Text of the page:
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Congress Veers Closer to Social Security Cliff

National Journal

Monday, September 7, 2015

Paul Ry­an has em­phas­ized re­form­ing the So­cial Se­cur­ity dis­ab­il­ity pro­gram so that dis­abled work­ers have more in­cent­ive to go back to work. Sources on and off Cap­it­ol Hill, lib­er­al and con­ser­vat­ive, say that House Re­pub­lic­ans are now shap­ing a pro­pos­al in pur­suit of that goal.

But de­pend­ing on the fi­nal form it takes, the policy could be­come a polit­ic­al flash point between Re­pub­lic­ans and Demo­crats—and com­plic­ate Con­gress’s ef­forts to avert a 20 per­cent be­ne­fit cut to 9 mil­lion dis­abled work­ers and their fam­il­ies next year…

Oth­er de­tails will also be watched closely: Would the policy be im­ple­men­ted na­tion­ally and per­man­ently, or with a lim­ited au­thor­iz­a­tion? Or does Con­gress ap­prove pi­lot pro­jects, with the ex­pect­a­tion that if it proves suc­cess­ful, it will be taken na­tion­wide? Everything is said to be on the table.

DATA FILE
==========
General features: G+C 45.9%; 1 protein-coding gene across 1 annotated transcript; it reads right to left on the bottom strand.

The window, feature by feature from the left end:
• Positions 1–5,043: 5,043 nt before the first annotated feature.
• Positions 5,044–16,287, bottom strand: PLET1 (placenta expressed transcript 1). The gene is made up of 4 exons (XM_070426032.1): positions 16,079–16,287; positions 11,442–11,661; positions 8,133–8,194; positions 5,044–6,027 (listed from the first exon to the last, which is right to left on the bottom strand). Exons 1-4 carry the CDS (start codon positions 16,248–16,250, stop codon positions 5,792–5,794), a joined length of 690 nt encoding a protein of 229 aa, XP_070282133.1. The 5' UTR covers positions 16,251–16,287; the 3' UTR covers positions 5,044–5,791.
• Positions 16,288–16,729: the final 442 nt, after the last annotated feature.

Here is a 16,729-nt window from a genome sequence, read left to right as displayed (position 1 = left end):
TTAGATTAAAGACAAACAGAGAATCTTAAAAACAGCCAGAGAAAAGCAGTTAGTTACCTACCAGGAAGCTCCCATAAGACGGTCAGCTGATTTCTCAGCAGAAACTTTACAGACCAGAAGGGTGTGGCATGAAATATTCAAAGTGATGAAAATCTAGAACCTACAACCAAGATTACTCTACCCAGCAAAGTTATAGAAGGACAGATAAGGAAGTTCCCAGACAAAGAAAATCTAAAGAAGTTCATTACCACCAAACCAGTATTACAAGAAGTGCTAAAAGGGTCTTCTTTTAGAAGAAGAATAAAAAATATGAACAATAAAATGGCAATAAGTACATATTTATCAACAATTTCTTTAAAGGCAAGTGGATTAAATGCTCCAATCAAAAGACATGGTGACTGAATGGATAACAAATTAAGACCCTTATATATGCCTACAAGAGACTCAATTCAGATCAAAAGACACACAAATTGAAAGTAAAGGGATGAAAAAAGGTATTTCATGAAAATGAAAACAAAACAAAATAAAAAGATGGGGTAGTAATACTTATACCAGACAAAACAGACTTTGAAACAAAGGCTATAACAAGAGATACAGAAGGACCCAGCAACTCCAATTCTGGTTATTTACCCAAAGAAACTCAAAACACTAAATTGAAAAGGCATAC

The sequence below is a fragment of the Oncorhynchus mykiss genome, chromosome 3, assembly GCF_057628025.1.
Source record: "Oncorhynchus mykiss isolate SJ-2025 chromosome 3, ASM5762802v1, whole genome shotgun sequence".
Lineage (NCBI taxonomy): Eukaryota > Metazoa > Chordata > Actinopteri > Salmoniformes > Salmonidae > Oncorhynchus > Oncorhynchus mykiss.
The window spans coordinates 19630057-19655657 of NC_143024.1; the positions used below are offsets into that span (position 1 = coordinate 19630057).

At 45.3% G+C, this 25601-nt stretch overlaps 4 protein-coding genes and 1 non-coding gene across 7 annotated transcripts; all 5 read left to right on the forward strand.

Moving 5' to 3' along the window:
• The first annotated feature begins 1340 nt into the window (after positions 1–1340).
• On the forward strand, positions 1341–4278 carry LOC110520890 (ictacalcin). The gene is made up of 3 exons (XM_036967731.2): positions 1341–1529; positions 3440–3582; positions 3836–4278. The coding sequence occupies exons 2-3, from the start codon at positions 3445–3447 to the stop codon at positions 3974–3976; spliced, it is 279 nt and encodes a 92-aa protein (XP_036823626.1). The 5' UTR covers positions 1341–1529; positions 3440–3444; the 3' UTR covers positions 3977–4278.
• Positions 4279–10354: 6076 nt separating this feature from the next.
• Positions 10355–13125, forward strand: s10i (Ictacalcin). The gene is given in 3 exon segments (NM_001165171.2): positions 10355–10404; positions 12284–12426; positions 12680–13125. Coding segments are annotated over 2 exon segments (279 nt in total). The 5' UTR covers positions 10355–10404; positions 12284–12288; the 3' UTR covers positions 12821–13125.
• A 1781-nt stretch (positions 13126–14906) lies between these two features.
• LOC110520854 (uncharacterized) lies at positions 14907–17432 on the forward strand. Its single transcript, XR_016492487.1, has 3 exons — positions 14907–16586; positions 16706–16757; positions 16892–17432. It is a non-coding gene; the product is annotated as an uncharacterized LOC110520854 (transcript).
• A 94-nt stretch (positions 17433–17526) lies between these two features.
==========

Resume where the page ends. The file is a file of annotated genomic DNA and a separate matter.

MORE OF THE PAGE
The gen­er­al concept isn’t in­her­ently par­tis­an, and there might be a way to struc­ture the policy so that it doesn’t de­volve in­to par­tis­an in­fight­ing. A work­ing group from the Bi­par­tis­an Policy Cen­ter, which looked at op­tions for im­prov­ing the So­cial Se­cur­ity dis­ab­il­ity pro­gram and put out a re­port last month, said that there was “wide­spread in­terest” in over­haul­ing the pro­gram so that be­ne­fits start to de­crease gradu­ally as people earn more money but people would be al­lowed to earn more than the cur­rent $1,090 cap.